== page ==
Early and accurate risk stratification for patients with community-acquired pneumonia (CAP) is an unmet clinical need.
We enrolled 341 unselected patients presenting to the ED with CAP in whom blinded measurements of N-terminal pro-B-type natriuretic peptide (NT-proBNP), midregional pro-atrial natriuretic peptide (MR-proANP), and B-type natriuretic peptide (BNP) were performed. The potential of these natriuretic peptides to predict short- (30-day) and long-term mortality was compared with the pneumonia severity index (PSI) and CURB-65 (confusion, urea plasma level, respiratory rate, BP, age over 65 years). The median follow-up was 942 days.
NT-proBNP, MR-proANP, and BNP levels at presentation were higher in short-term (median 4,882 pg/mL vs 1,133 pg/mL; 426 pmol/L vs 178 pmol/L; 436 pg/mL vs 155 pg/mL, all P < .001) and long-term nonsurvivors (3,515 pg/mL vs 548 pg/mL; 283 pmol/L vs 136 pmol/L; 318 pg/mL vs 103 pg/mL, all P < .001) as compared with survivors. Receiver operating characteristics analysis to quantify the prognostic accuracy showed comparable areas under the curve for the three natriuretic peptides to PSI for short-term (PSI 0.76, 95% CI, 0.71-0.81; NT-proBNP 0.73, 95% CI, 0.67-0.77; MR-proANP 0.72, 95% CI, 0.67-0.77; BNP 0.68, 95% CI, 0.63-0.73) and long-term (PSI 0.72, 95% CI, 0.66-0.77; NT-proBNP 0.75, 95% CI, 0.70-0.80; MR-proANP 0.73, 95% CI, 0.67-0.77, BNP 0.70, 95% CI, 0.65-0.75) mortality. In multivariable Cox-regression analysis, NT-proBNP remained an independent mortality predictor (hazard ratio 1.004, 95% CI, 1.00-1.01, P = .02 for short-term; hazard ratio 1.004, 95% CI, 1.00-1.01, P = .001 for long-term, increase of 300 pg/mL). A categorical approach combining PSI point values and NT-pro-BNP levels adequately identified patients at low, medium, and high short- and long-term mortality risk.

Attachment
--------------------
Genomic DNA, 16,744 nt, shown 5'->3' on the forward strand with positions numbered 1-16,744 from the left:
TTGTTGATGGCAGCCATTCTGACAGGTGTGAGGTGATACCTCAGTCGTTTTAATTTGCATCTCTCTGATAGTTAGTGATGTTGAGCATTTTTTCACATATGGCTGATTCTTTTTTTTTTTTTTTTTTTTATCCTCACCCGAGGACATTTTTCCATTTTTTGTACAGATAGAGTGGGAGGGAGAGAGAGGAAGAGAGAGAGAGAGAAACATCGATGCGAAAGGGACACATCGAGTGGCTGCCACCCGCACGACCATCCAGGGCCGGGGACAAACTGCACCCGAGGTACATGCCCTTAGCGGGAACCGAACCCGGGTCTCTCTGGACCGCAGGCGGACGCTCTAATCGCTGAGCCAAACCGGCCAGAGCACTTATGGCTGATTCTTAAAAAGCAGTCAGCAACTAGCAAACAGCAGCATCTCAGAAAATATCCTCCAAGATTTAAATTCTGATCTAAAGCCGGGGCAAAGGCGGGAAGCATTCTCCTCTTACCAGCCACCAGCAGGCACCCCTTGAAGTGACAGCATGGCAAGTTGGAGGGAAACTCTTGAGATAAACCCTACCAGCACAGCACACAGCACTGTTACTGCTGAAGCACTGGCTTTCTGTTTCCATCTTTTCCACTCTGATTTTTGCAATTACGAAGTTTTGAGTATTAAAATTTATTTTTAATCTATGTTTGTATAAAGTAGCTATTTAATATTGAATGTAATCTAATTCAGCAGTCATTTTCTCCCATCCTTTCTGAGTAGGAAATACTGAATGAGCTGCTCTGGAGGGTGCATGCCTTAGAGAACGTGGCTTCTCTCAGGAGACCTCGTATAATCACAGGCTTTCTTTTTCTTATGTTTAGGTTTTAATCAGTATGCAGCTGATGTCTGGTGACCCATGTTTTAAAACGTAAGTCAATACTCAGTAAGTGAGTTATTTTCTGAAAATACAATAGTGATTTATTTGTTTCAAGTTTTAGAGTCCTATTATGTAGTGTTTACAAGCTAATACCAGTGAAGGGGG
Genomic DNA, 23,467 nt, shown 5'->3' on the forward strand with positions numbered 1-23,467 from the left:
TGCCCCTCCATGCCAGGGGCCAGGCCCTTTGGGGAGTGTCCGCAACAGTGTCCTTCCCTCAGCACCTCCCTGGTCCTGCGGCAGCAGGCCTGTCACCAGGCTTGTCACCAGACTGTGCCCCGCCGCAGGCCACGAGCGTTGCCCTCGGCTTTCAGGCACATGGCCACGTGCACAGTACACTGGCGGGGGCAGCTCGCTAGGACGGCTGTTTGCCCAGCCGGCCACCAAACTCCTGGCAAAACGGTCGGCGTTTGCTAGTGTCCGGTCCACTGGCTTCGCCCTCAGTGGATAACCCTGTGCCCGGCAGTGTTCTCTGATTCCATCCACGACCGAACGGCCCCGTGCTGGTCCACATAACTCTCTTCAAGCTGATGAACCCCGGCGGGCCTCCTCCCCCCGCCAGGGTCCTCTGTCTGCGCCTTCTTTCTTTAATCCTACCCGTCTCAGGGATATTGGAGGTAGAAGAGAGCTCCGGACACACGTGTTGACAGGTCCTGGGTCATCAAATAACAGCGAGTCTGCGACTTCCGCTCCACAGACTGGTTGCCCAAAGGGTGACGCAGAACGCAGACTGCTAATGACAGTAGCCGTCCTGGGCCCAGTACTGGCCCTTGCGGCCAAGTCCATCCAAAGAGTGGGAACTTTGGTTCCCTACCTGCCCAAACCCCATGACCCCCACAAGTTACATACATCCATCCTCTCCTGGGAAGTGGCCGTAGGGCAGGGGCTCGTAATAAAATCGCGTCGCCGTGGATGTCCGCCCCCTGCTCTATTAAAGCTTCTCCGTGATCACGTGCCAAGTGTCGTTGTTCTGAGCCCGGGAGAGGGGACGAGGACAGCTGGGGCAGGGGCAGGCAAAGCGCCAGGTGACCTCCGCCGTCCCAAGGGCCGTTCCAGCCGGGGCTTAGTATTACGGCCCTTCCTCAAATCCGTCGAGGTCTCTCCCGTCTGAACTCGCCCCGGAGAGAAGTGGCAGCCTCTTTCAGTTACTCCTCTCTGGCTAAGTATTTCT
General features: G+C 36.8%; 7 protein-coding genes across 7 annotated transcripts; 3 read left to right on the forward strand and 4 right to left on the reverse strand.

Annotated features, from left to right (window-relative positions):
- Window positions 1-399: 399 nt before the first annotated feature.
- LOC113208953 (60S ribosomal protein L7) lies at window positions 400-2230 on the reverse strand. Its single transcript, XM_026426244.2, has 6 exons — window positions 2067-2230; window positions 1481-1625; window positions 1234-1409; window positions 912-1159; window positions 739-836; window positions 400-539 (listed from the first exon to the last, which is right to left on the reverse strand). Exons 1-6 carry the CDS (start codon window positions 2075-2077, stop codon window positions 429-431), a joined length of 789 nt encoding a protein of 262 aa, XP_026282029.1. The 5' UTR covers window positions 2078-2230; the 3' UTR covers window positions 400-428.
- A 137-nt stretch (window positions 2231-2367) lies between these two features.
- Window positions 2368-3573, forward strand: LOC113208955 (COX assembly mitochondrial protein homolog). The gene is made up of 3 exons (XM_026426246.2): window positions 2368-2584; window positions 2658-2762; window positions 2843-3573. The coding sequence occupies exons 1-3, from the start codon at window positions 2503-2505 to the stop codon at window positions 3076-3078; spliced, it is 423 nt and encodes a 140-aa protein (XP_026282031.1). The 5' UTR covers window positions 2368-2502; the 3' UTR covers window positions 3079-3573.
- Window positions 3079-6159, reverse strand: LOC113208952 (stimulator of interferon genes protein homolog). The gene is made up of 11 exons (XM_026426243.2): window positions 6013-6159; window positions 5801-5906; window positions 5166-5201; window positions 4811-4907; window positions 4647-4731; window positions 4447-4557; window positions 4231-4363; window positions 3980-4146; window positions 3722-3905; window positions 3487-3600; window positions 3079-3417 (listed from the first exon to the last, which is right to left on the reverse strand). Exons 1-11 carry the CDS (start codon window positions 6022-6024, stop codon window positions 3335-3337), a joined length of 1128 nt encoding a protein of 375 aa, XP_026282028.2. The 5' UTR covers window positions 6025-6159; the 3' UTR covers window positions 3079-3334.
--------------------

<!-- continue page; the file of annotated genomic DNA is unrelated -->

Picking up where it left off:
Natriuretic peptides are simple and powerful predictors of short- and long-term mortality for patients with CAP. Their prognostic accuracy is comparable to PSI.